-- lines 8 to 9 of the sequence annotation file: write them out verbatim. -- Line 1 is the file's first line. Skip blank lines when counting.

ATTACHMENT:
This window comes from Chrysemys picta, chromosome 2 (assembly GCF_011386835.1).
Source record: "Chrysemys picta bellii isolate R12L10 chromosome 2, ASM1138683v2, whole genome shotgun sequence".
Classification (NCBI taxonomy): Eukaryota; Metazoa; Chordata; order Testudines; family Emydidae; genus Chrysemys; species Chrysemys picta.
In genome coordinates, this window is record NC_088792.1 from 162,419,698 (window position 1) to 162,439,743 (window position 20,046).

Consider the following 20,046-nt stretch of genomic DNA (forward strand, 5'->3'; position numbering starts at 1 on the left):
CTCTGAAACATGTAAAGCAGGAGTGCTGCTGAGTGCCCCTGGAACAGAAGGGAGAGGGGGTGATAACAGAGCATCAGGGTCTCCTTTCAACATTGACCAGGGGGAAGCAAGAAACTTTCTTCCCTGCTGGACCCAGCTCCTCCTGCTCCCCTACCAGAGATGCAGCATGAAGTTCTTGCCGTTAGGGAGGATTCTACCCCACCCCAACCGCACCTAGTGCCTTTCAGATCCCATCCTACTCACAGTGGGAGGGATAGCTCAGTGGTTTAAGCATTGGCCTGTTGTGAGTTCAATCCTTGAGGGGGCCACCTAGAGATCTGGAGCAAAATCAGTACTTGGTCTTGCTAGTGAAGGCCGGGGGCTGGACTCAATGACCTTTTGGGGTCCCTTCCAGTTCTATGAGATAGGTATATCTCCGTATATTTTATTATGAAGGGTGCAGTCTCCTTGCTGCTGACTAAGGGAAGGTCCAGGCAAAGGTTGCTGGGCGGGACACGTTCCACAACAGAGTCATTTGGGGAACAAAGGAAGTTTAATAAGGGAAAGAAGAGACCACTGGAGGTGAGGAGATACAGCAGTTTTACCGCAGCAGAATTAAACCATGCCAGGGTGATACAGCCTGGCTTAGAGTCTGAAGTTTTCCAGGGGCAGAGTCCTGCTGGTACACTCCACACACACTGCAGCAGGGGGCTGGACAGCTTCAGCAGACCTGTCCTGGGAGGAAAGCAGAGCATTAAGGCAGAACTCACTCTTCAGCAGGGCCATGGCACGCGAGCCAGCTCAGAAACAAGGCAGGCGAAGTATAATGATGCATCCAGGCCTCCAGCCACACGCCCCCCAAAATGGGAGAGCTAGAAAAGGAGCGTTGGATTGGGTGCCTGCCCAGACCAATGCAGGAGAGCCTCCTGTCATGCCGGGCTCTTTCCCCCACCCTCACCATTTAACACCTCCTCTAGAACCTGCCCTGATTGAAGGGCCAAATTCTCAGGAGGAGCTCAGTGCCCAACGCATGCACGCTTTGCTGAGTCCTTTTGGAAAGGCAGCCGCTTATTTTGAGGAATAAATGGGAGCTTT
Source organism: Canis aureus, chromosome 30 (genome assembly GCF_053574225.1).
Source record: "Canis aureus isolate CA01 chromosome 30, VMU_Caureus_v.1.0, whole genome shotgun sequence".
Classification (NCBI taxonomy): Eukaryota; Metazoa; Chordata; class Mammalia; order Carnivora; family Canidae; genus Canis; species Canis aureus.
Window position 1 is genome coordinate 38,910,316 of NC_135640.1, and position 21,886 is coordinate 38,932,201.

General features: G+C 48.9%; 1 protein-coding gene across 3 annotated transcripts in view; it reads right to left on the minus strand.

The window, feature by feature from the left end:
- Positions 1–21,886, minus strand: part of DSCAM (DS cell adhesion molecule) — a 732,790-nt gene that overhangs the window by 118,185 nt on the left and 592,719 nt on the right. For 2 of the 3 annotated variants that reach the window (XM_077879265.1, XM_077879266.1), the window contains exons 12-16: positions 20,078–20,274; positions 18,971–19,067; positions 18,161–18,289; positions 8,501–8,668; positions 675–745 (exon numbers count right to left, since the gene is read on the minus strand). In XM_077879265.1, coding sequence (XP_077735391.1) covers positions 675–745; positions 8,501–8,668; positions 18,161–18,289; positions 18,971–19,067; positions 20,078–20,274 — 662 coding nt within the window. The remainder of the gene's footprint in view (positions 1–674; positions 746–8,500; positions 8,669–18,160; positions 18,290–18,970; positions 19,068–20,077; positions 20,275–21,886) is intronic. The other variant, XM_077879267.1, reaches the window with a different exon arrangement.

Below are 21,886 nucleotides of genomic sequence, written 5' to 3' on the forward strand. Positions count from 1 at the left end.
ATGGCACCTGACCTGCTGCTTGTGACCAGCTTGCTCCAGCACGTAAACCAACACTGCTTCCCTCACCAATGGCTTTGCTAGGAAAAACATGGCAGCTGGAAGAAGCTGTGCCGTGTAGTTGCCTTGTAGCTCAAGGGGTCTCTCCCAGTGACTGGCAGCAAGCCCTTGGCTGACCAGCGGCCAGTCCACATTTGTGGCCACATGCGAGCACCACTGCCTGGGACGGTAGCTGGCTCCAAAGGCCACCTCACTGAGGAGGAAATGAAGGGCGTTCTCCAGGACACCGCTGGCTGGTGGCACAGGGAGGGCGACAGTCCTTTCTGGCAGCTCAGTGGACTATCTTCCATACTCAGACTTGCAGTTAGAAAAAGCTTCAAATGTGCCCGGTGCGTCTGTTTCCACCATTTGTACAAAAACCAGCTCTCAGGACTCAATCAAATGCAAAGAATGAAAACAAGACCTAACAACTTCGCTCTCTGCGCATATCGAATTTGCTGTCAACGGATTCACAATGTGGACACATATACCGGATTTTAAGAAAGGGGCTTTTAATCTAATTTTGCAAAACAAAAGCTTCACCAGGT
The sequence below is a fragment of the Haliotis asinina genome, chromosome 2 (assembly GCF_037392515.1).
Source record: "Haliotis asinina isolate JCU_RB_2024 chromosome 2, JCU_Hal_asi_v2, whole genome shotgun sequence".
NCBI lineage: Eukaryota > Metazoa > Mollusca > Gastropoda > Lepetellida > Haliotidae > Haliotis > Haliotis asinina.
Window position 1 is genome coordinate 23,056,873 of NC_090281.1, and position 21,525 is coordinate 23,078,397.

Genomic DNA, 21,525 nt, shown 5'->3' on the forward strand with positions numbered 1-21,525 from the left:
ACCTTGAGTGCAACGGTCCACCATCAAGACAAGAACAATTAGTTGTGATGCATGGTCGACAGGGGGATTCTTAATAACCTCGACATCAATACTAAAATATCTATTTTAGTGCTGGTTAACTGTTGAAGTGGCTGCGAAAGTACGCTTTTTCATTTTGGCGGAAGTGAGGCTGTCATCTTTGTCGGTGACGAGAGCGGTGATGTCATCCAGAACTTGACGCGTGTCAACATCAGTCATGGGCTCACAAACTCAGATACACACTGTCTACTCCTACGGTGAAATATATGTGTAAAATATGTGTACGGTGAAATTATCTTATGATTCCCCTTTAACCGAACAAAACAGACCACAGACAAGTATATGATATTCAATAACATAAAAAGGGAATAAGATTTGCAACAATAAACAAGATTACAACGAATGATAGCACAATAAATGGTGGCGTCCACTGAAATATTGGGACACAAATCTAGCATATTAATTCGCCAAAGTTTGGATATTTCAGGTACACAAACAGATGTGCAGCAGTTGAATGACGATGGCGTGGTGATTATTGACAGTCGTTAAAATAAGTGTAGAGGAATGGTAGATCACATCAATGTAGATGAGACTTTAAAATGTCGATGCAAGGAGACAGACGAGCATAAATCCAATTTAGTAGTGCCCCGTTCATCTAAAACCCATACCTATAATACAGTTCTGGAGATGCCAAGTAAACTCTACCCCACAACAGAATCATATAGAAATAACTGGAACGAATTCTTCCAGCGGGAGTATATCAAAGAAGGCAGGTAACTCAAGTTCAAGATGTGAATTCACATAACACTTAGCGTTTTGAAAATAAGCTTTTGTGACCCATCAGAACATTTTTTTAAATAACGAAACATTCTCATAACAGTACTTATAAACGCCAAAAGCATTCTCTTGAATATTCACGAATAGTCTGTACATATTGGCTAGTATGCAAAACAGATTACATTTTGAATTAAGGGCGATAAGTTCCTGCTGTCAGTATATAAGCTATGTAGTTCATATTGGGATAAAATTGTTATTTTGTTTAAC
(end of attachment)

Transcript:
Source record: "Canis aureus isolate CA01 chromosome 30, VMU_Caureus_v.1.0, whole genome shotgun sequence".
Classification (NCBI taxonomy): Eukaryota; Metazoa; Chordata; class Mammalia; order Carnivora; family Canidae; genus Canis; species Canis aureus.